Knockdown of ADAM8 in MDA-MB-231 or Hs578T TNBC cells significantly decreased their ability to migrate, grow in an anchorage independent fashion or form invasive colonies in Matrigel. Stable ADAM8 knockdown in MDA-MB-231 TNBC cells profoundly reduced their ability to form tumors and metastasize in mice. Control (shCtrl-3) and ADAM8 knockdown (shA8-20) MDA-MB-231 TNBC cells were injected into the mouse mammary fat pad (MFP) of female nonobese diabetic/severe combined immunodeficient (NOD/SCID) mice. After two weeks, the shCtrl-3 group started to develop mammary tumors that progressed rapidly. In contrast, shA8-20-derived tumors failed to grow beyond 0.05 cm3 after more than 4 weeks (Fig. 3A). In collaboration with Irene Georgakoudi’s lab, we showed that mice carrying shA8-20 tumors had significantly lower numbers of Circulating Tumor Cells (CTCs) throughout the time course, even at early time points when tumors were barely detectable in both groups (Fig. 3B), suggesting ADAM8 increases the risk for developing distant metastases. In fact, all of the animals implanted with shCtrl cells showed multiple brain metastases, while only one mouse was detected with a small metastasis in the shA8 group (Fig. 3C), which is consistent with the patient data. Solid tumors need to overcome hypoxic stress to grow beyond a palpable size. Increased ADAM8 levels were seen in shCtrl-3 but not shA8-20 cells under hypoxic conditions; strong ADAM8 staining was detected around the necrotic areas in shCtrl-3 tumors but absent in tumors derived from shA8-20 cells.
Figure 3. ADAM8 knockdown profoundly decreases tumor formation, angiogenesis and metastatic spread in an orthotopic mouse model. MDA-MB-231 derived shCtrl-3 and shA8-20 cells were injected into the MFP of female NOD/SCID mice (n = 7/group). (A) Tumor volume was measured twice a week (mean ± S.E.M.). The experiment was terminated when tumors in the control mice reached a size of ~1 cm3 as per the approved mouse protocol. (B) Blood drawn from 4 mice/group on the indicated days after tumor cell implantation into the MFP was subjected to flow cytometry to measure CTCs. (C) The presence of brain metastases was examined by fluorescent microscopy and the frequency of positive findings indicated above (n = 6/group). Only 1 of the 6 mice in the shA8-20 mouse cohort displayed a brain metastasis; the other 5 were negative. Representative photographs are shown. *P <0.05.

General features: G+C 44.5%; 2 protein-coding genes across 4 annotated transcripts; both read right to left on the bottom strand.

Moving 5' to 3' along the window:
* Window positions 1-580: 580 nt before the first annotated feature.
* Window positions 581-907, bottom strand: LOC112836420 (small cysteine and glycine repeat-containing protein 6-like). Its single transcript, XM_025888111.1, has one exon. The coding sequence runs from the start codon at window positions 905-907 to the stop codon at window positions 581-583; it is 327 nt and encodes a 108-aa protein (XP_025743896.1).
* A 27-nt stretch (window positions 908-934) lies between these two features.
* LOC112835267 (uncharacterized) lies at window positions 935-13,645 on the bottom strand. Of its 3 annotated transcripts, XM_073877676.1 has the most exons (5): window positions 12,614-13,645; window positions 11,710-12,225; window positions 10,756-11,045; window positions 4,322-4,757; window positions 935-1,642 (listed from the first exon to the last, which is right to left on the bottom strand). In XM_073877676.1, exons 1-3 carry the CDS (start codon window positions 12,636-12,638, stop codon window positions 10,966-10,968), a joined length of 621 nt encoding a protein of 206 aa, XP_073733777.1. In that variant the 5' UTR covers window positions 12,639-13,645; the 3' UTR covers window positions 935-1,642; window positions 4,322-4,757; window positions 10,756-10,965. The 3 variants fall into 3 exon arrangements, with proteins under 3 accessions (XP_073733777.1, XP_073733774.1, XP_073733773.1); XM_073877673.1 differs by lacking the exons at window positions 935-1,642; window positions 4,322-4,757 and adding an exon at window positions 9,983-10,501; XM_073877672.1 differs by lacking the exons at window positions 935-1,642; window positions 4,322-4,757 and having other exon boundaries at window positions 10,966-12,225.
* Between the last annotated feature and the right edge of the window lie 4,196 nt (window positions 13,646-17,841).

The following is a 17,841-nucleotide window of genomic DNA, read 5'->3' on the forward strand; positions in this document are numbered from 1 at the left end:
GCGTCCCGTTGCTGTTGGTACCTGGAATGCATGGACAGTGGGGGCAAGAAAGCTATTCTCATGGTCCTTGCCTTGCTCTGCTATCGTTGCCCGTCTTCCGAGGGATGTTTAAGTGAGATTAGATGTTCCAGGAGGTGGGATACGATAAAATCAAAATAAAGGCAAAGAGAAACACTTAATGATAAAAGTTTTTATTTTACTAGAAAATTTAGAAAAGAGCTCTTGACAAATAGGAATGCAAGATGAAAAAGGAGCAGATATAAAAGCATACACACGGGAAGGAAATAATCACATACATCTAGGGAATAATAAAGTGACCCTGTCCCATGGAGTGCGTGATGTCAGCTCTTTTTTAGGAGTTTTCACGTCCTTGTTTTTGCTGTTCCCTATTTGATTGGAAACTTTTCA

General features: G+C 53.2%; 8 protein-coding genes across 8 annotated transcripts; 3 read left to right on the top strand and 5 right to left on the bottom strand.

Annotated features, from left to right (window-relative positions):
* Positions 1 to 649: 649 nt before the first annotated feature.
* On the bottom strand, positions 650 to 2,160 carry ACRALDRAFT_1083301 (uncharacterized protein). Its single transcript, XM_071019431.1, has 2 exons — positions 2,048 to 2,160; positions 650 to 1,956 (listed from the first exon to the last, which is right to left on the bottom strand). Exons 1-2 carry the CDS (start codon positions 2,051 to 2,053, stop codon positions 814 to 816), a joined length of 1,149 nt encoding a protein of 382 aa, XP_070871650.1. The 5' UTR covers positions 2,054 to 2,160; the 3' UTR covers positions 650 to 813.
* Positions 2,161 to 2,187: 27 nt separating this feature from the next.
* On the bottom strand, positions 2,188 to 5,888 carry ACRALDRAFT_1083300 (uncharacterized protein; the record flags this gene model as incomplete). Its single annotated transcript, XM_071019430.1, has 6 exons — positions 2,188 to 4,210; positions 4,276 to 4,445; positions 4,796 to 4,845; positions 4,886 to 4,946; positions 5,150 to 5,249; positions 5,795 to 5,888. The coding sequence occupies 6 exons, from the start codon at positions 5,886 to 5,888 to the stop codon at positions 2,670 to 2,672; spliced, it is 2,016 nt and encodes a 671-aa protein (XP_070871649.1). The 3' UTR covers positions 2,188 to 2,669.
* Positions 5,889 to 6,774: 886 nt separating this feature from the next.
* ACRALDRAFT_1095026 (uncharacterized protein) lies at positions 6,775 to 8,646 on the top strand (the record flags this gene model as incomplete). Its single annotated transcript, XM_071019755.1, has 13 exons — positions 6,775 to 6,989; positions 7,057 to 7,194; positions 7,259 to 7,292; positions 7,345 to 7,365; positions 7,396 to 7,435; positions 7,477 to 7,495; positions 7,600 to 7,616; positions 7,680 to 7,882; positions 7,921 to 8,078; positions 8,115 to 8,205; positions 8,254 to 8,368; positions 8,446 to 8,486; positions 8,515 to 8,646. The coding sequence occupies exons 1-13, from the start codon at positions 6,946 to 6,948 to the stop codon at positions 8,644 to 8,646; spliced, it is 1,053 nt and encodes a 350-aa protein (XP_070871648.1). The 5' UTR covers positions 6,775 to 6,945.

Mechanistic studies led to the model illustrated in Fig. 4. ADAM8 was responsible for release of pro-angiogenic factors (VEGF-A, PlGF and others) leading to induction of tumor angiogenesis and growth, and this was attributable to its protease activity (MP domain). Activation of β1-integrin needed for adhesion of cancer cells onto an endothelial layer and tumor dissemination was attributed to the DI domain of ADAM8. Strong β1-integrin activation was observed at the peritumoral area of control mammary tumors, but absent in shA8-20 tumors. Importantly, treatment with an anti-ADAM8 antibody that inhibited both its MP and DI activities reduced growth and metastatic dissemination of tumors derived from MDA-MB-231 TNBC cells. Thus, ADAM8 drives growth and metastasis of TNBC-derived tumors and is a promising target for an antibody-based therapy approach for these highly aggressive tumors.
Figure 4. Model of the roles of ADAM8 in breast tumor growth and dissemination. When solid tumors reach a few millimeters in diameter, hypoxic stress is induced, which leads to ADAM8 induction resulting in strong pro-angiogenic signaling, via release of VEGF-A and other pro-angiogenic factors into the extracellular compartment (via its MP activity), and endothelial cell recruitment. The ADAM8 DIS domain also promotes β1-integrin activation on tumor cells needed for their adhesion onto and transmigration through the blood vessel wall, which supports CTC dissemination and metastases. Importantly, if the induction of ADAM8 is blocked, there is an insufficient angiogenic response, leading to tumor mass dormancy or slowing of growth, and to a striking reduction of CTCs and metastases.
Based on these findings, work in our laboratory is currently focused on development and testing of various anti-ADAM8 antibody-based strategies for treatment of patients with ADAM8-positive cancers. In addition, we are pursuing studies to further elucidate the role of ADAM8 in cancer, including mechanisms of ADAM8 action in environmental carcinogenesis and resistance to chemotherapy, and the use of ADAM8 and downstream targets as markers of disease progression (Das, et al, 2016; Lyons, et al, 2016).